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Tree collards cuttings

Posted by Maxim1122 Israel (My Page) on
Fri, Feb 28, 14 at 15:02

Hello!
I live in Israel and I do visit the USA once in a while. My next visit is in May, and I can't find tree collards anywhere in Israel. So I saw this website that sells tree collards cuttings, and I was wondering how long would the cuttings stay alive? I can order them on the last day and keep them in damp paper towels on the plane. Now the question is, will they stay alive for 10 hours of flight plus some more time until I get home and plant the cuttings? I want to know if it's worth spending 20$ on...


Follow-Up Postings:

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RE: Tree collards cuttings

I don't think you'll have any problem keeping the cuttings alive on the flight. As long as they don't dry out, they should be fine. I wonder if you've considered the necessary PPIS permit though.


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RE: Tree collards cuttings

I think I won't have any problems with the PPIS. But is there anything special I should do to keep them alive longer other than keeping them between two damp paper towels?


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RE: Tree collards cuttings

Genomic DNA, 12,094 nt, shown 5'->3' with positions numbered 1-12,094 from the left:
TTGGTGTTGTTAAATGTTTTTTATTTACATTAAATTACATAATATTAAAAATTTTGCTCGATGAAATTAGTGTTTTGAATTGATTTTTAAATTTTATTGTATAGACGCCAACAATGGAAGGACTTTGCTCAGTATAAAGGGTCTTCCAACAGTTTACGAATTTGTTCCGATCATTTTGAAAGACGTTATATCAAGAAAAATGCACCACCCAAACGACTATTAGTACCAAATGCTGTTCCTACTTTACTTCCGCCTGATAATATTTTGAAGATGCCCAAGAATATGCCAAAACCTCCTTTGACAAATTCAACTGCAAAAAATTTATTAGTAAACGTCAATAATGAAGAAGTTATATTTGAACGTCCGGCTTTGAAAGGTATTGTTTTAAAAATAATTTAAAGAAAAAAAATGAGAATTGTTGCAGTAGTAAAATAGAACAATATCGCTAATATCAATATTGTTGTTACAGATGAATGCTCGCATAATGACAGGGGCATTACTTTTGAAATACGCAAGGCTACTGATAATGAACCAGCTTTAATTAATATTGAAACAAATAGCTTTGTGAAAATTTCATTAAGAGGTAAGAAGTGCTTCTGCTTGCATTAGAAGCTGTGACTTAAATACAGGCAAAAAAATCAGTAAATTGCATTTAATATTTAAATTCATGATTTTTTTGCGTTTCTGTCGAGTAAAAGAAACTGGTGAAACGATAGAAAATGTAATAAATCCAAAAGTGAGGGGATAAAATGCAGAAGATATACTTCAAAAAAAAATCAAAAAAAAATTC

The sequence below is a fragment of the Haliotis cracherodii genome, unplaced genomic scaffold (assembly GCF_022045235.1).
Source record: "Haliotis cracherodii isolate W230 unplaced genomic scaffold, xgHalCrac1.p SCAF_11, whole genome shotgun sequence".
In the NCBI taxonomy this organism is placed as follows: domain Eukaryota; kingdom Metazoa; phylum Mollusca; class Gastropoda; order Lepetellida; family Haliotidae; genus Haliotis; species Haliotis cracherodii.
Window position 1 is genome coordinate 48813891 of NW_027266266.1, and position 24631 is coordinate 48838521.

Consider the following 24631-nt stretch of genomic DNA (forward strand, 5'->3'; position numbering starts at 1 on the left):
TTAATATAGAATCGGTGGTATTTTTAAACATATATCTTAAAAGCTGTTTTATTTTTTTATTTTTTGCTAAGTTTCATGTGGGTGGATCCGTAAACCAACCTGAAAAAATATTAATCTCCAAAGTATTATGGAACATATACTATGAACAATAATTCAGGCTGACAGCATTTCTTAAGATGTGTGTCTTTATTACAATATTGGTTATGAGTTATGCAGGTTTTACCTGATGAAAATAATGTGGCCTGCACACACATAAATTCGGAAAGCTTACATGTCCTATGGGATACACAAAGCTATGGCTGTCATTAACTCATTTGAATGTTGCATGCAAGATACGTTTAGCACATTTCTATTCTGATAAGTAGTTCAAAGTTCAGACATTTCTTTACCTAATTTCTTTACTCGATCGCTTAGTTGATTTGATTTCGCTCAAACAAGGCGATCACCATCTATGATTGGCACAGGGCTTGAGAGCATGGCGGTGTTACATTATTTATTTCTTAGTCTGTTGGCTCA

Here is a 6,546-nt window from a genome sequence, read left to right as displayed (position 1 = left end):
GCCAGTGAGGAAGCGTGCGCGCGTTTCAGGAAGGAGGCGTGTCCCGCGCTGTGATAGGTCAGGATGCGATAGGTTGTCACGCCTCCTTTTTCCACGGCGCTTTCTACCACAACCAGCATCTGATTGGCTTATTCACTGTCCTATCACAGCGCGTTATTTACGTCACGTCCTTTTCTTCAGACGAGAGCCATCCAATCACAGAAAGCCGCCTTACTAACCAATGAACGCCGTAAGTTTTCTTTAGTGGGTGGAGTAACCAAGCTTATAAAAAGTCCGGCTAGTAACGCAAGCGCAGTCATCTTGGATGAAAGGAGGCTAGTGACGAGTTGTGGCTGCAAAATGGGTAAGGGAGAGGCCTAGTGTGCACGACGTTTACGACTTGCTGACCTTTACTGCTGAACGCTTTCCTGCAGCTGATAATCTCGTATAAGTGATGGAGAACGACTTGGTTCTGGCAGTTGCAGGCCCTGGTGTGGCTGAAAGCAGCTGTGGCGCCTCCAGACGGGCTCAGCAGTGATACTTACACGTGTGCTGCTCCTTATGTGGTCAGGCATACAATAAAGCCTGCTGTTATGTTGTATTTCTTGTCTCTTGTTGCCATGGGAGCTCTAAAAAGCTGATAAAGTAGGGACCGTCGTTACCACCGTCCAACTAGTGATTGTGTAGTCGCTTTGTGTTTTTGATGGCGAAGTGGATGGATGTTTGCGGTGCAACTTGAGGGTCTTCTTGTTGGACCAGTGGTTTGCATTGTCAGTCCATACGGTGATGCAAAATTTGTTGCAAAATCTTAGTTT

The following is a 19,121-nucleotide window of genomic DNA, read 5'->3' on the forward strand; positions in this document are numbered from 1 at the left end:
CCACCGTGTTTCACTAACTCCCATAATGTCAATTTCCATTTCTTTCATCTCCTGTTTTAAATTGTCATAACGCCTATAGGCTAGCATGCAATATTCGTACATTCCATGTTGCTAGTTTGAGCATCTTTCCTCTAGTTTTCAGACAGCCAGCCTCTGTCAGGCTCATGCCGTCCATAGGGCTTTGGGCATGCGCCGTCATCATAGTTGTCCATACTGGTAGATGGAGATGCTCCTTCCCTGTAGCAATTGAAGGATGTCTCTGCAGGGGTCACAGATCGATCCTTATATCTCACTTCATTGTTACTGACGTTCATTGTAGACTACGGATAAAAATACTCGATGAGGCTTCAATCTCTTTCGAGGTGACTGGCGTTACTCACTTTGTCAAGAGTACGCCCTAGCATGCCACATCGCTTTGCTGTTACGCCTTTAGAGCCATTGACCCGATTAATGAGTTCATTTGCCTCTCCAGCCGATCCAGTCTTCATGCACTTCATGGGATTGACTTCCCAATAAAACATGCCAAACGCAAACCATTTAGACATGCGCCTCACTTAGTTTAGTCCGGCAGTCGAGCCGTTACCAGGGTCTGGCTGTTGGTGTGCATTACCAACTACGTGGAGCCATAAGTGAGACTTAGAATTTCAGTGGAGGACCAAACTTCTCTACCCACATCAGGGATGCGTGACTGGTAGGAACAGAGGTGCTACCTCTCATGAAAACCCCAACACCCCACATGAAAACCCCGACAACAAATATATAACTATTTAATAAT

No, the only thing you need to do is to place them between damp paper towels in a sealable plastic bag. They will stay alive for an extended period of time unless frozen or cooked by the heat.


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RE: Tree collards cuttings

Maxim, I have used the following method for years when transporting or shipping cuttings. I insert each cutting in a single white grape, then wrap each at the base with a wet paper towel then secure all in a plastic bag. Works well.

In your situation it would be best to check before hand to see if Customs will clear grapes coming into your country. Agricultural laws vary widely.


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RE: Tree collards cuttings

Thanks CharlieBoring.
nandina, what do you mean insert each cutting into a white grape?


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RE: Tree collards cuttings

Personally, I'd let the ends seal up (dry out a bit) to avoid rot. I'd want the cuttings to retain moisture, but would not want the ends moist.

With woody plants, it's not unusual for people to wrap cuttings in a moist paper towel (or other moist medium) while leaving the very ends exposed.


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